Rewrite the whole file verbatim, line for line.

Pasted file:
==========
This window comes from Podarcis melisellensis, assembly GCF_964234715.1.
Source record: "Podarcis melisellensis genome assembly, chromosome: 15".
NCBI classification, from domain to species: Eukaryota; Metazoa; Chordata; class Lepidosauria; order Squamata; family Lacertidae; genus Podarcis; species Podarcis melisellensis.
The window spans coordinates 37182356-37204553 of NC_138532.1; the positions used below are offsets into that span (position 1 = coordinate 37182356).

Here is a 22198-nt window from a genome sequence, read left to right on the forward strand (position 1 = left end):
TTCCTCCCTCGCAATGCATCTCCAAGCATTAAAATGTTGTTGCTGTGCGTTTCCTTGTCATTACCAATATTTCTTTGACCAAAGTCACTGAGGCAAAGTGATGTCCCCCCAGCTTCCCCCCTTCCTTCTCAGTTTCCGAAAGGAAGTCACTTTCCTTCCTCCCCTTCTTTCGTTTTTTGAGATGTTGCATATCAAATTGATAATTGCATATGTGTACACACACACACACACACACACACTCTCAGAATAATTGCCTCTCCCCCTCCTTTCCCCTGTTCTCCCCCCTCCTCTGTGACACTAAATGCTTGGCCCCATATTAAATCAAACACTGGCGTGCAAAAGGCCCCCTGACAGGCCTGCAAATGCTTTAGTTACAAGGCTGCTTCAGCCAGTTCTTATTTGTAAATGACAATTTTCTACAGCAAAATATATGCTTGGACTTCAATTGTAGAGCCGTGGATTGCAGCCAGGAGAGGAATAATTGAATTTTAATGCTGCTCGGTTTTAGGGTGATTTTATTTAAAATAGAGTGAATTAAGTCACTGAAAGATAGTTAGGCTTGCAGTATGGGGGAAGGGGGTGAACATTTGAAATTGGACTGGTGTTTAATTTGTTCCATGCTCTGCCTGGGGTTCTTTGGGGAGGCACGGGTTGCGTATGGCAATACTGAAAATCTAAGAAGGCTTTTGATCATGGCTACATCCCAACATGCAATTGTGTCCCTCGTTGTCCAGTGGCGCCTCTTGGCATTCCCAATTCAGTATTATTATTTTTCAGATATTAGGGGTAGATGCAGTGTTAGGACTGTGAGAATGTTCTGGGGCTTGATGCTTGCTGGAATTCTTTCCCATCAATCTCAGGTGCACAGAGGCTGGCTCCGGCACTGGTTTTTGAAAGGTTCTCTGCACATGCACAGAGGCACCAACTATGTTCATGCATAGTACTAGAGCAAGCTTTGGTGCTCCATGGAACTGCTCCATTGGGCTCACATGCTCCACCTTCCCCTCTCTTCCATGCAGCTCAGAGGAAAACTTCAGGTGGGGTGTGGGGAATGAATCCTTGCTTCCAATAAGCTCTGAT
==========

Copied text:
This window comes from Podarcis melisellensis, assembly GCF_964234715.1.
Source record: "Podarcis melisellensis genome assembly, chromosome: 15".
NCBI classification, from domain to species: Eukaryota; Metazoa; Chordata; class Lepidosauria; order Squamata; family Lacertidae; genus Podarcis; species Podarcis melisellensis.
The window spans coordinates 37182356-37204553 of NC_138532.1; the positions used below are offsets into that span (position 1 = coordinate 37182356).

Here is a 22198-nt window from a genome sequence, read left to right on the forward strand (position 1 = left end):
TTCCTCCCTCGCAATGCATCTCCAAGCATTAAAATGTTGTTGCTGTGCGTTTCCTTGTCATTACCAATATTTCTTTGACCAAAGTCACTGAGGCAAAGTGATGTCCCCCCAGCTTCCCCCCTTCCTTCTCAGTTTCCGAAAGGAAGTCACTTTCCTTCCTCCCCTTCTTTCGTTTTTTGAGATGTTGCATATCAAATTGATAATTGCATATGTGTACACACACACACACACACACACACTCTCAGAATAATTGCCTCTCCCCCTCCTTTCCCCTGTTCTCCCCCCTCCTCTGTGACACTAAATGCTTGGCCCCATATTAAATCAAACACTGGCGTGCAAAAGGCCCCCTGACAGGCCTGCAAATGCTTTAGTTACAAGGCTGCTTCAGCCAGTTCTTATTTGTAAATGACAATTTTCTACAGCAAAATATATGCTTGGACTTCAATTGTAGAGCCGTGGATTGCAGCCAGGAGAGGAATAATTGAATTTTAATGCTGCTCGGTTTTAGGGTGATTTTATTTAAAATAGAGTGAATTAAGTCACTGAAAGATAGTTAGGCTTGCAGTATGGGGGAAGGGGGTGAACATTTGAAATTGGACTGGTGTTTAATTTGTTCCATGCTCTGCCTGGGGTTCTTTGGGGAGGCACGGGTTGCGTATGGCAATACTGAAAATCTAAGAAGGCTTTTGATCATGGCTACATCCCAACATGCAATTGTGTCCCTCGTTGTCCAGTGGCGCCTCTTGGCATTCCCAATTCAGTATTATTATTTTTCAGATATTAGGGGTAGATGCAGTGTTAGGACTGTGAGAATGTTCTGGGGCTTGATGCTTGCTGGAATTCTTTCCCATCAATCTCAGGTGCACAGAGGCTGGCTCCGGCACTGGTTTTTGAAAGGTTCTCTGCACATGCACAGAGGCACCAACTATGTTCATGCATAGTACTAGAGCAAGCTTTGGTGCTCCATGGAACTGCTCCATTGGGCTCACATGCTCCACCTTCCCCTCTCTTCCATGCAGCTCAGAGGAAAACTTCAGGTGGGGTGTGGGGAATGAATCCTTGCTTCCAATAAGCTCTGAT